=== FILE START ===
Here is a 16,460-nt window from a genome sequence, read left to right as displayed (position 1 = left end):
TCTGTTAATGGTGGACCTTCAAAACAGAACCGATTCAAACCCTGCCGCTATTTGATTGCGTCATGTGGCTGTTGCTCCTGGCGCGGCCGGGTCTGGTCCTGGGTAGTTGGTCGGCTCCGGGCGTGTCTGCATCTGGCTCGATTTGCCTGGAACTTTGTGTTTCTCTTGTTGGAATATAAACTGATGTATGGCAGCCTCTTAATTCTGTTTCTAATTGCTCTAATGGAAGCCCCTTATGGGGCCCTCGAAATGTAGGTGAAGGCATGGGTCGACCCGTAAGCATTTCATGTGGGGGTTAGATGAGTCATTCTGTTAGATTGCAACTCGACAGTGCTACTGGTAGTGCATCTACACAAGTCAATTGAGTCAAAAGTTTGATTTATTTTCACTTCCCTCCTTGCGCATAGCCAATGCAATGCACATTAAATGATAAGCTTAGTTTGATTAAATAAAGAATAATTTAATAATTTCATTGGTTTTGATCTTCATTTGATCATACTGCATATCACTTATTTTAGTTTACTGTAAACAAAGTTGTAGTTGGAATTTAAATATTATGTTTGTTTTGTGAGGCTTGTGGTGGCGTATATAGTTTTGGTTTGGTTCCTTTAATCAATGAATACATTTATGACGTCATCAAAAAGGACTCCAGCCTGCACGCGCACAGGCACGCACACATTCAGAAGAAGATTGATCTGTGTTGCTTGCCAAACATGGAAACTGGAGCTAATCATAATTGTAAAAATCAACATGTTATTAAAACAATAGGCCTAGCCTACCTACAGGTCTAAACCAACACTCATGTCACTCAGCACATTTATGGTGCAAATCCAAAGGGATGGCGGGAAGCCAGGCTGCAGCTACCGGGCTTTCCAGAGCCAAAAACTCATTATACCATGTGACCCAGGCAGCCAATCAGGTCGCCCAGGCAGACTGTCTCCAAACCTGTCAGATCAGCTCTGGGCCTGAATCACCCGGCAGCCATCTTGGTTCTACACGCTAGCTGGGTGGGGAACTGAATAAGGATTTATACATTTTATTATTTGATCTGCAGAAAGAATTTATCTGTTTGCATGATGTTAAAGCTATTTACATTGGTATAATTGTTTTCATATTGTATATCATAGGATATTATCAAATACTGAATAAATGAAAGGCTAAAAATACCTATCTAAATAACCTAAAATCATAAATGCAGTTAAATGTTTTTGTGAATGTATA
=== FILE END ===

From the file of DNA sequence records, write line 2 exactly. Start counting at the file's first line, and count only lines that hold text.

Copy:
TCTGTTAATGGTGGACCTTCAAAACAGAACCGATTCAAACCCTGCCGCTATTTGATTGCGTCATGTGGCTGTTGCTCCTGGCGCGGCCGGGTCTGGTCCTGGGTAGTTGGTCGGCTCCGGGCGTGTCTGCATCTGGCTCGATTTGCCTGGAACTTTGTGTTTCTCTTGTTGGAATATAAACTGATGTATGGCAGCCTCTTAATTCTGTTTCTAATTGCTCTAATGGAAGCCCCTTATGGGGCCCTCGAAATGTAGGTGAAGGCATGGGTCGACCCGTAAGCATTTCATGTGGGGGTTAGATGAGTCATTCTGTTAGATTGCAACTCGACAGTGCTACTGGTAGTGCATCTACACAAGTCAATTGAGTCAAAAGTTTGATTTATTTTCACTTCCCTCCTTGCGCATAGCCAATGCAATGCACATTAAATGATAAGCTTAGTTTGATTAAATAAAGAATAATTTAATAATTTCATTGGTTTTGATCTTCATTTGATCATACTGCATATCACTTATTTTAGTTTACTGTAAACAAAGTTGTAGTTGGAATTTAAATATTATGTTTGTTTTGTGAGGCTTGTGGTGGCGTATATAGTTTTGGTTTGGTTCCTTTAATCAATGAATACATTTATGACGTCATCAAAAAGGACTCCAGCCTGCACGCGCACAGGCACGCACACATTCAGAAGAAGATTGATCTGTGTTGCTTGCCAAACATGGAAACTGGAGCTAATCATAATTGTAAAAATCAACATGTTATTAAAACAATAGGCCTAGCCTACCTACAGGTCTAAACCAACACTCATGTCACTCAGCACATTTATGGTGCAAATCCAAAGGGATGGCGGGAAGCCAGGCTGCAGCTACCGGGCTTTCCAGAGCCAAAAACTCATTATACCATGTGACCCAGGCAGCCAATCAGGTCGCCCAGGCAGACTGTCTCCAAACCTGTCAGATCAGCTCTGGGCCTGAATCACCCGGCAGCCATCTTGGTTCTACACGCTAGCTGGGTGGGGAACTGAATAAGGATTTATACATTTTATTATTTGATCTGCAGAAAGAATTTATCTGTTTGCATGATGTTAAAGCTATTTACATTGGTATAATTGTTTTCATATTGTATATCATAGGATATTATCAAATACTGAATAAATGAAAGGCTAAAAATACCTATCTAAATAACCTAAAATCATAAATGCAGTTAAATGTTTTTGTGAATGTATA